Underestimating the Great RecessionPosted: September 29, 2012
I’ve been reading this excellent David Leonhardt “hindsight quarterback”-style article on the mistakes the Obama administration made when handling the economy in 2008. I suppose I like it because he’s saying many of the same things today that I actually was writing about back then. However, the problems from back then are more obvious now and the article is written without the dynamics of the Larry Summer/Timothy Geithner Beavis and Butthead antics that were apparent in the Suskind book Confidence Men. I’ve often said that the two biggest mistakes were the size of the stimulus and the handling of the housing crisis. I still can’t figure out how we got a bail out of the auto and financial industries but the housing sector got left to the natural path.
With the auto industry and Wall Street, Mr. Obama accepted the political costs that come with bailouts. He rescued arguably undeserving people in exchange for helping the larger economy. With housing, he went the other way, even leaving some available rescue money unspent — at least until last year, when the policy became more aggressive and began to have a bigger effect.
No one of these steps, or several other plausible ones, would have fixed the economy. But just as the rescue programs of early 2009 made a big difference, a more aggressive program stretching beyond 2009 almost certainly would have made a bigger difference. It would have had the potential to smooth out the stop-and-start nature of the recovery, which has sapped consumer and business confidence and become a problem in its own right.
It would seem prudent to stabilize housing prices in an economy that’s highly reliant on consumer spending when consumer spending is highly reliant on household wealth. That’s not to say that the house prices of 2006 weren’t in need of a correction. It’s more to say that putting so many folks through disclosure and wrecking their balance sheets for decades isn’t the smartest way of managing an aggregate demand crisis in an economy where consumption is 68% of GDP and the fickle investment component is about 17%.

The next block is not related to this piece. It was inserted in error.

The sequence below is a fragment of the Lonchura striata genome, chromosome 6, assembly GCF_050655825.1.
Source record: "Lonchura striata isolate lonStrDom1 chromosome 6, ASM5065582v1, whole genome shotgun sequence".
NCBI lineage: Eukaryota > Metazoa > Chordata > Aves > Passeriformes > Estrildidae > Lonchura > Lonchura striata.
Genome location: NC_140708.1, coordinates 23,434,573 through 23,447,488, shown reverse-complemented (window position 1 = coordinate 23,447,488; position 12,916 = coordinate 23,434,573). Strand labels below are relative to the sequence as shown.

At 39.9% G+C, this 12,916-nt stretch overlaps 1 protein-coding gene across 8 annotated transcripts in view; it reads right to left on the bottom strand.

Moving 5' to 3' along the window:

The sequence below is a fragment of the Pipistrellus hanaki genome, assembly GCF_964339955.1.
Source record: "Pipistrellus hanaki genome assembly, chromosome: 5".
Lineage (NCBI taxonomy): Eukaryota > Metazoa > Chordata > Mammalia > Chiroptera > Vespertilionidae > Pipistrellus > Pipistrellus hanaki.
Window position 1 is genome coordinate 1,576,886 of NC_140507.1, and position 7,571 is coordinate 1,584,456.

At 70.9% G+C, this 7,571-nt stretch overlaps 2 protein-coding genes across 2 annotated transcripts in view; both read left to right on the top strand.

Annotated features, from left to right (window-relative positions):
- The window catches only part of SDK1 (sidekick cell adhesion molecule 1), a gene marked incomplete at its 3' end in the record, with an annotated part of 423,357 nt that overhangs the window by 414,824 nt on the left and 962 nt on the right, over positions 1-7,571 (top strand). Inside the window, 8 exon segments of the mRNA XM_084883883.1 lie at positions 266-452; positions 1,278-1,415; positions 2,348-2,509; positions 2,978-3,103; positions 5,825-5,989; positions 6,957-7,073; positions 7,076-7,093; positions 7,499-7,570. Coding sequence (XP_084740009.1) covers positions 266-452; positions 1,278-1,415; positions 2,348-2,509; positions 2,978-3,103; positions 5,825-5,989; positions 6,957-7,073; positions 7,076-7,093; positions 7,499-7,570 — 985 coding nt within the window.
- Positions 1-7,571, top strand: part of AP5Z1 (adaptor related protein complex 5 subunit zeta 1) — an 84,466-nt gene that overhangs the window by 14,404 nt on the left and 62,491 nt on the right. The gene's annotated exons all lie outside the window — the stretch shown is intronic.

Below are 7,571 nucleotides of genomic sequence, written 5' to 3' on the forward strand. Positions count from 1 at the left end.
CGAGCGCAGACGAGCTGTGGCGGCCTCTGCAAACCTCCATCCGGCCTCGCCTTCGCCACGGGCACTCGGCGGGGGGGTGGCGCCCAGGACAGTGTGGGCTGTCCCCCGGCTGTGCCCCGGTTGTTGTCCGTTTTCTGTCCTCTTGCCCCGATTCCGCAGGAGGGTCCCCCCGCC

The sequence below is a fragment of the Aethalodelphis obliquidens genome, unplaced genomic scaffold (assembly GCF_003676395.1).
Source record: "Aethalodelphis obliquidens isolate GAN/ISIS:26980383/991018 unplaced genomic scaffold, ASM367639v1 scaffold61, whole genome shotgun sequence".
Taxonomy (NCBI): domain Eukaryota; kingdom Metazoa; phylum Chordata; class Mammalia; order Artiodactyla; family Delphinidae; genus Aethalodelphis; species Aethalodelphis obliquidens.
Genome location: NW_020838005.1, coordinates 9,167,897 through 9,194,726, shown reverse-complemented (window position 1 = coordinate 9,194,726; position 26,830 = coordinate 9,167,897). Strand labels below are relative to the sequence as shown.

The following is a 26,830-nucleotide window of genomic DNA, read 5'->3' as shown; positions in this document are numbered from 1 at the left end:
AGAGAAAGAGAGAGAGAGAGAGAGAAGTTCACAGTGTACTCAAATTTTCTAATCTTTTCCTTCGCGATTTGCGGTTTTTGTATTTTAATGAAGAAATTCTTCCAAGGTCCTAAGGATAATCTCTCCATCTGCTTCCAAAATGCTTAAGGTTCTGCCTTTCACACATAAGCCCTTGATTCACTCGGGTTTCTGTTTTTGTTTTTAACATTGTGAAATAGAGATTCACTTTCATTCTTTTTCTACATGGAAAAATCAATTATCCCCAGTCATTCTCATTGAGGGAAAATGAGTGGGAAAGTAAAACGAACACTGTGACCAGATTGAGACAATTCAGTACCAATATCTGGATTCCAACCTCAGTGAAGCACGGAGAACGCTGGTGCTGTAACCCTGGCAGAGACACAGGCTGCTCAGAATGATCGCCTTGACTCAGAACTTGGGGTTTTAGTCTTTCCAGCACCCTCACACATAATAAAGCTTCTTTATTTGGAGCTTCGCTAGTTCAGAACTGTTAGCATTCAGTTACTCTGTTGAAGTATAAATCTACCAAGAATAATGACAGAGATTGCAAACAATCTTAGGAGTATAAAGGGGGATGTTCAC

Leonhardt thinks that Obama and his advisers really didn’t grasp the severity of the recession or the full impact of the financial market meltdown. I would agree with this up to a point. I actually think they knew the impact but concentrated on the business sector more than than the household.
Mr. Obama’s biggest mistake as president has not been the story he told the country about the economy. It’s the story he and his advisers told themselves.
The notion of insurance is useful here. Suggesting that Mr. Obama and his aides should have bucked the consensus forecast and decided that a long slump was the most likely outcome smacks of 20/20 hindsight. Yet that wasn’t their only option. They also could have decided that there was a substantial risk of a weak recovery and looked for ways to take out insurance.
By late 2008, the full depth of the crisis was not clear, but enough of it was. A few prominent liberal economists were publicly predicting a long slump, as was Mr. Rogoff, a Republican. The Obama team openly compared its transition to Franklin D. Roosevelt’s and, in private, discussed the Reinhart-Rogoff work.
I guess this does tie back to the dynamics in the Suskind book Confidence Men and the dynamics of Obama’s economic team which basically was presented as being completely out of control. This quote is Adam Moss’ take on the situation.
The news of the book,according to some reports, is that Tim Geithner was insubordinate to the president, pursuing his own pro-banker agenda. Or, according to other reports, that Larry Summers was insubordinate to the president, pursuing his own well, monomaniacal agenda. I’d add that it’s also about Rahm Emanuel being insubordinate to the president, just because. Basically, it’s about the presidency being hijacked by these three guys. And the guys thing is important because they’re pretty awful to women. Anyway, they’re the villains. Paul Volcker, Christina Romer, and Elizabeth Warren are the heroes. Bankers win, America loses.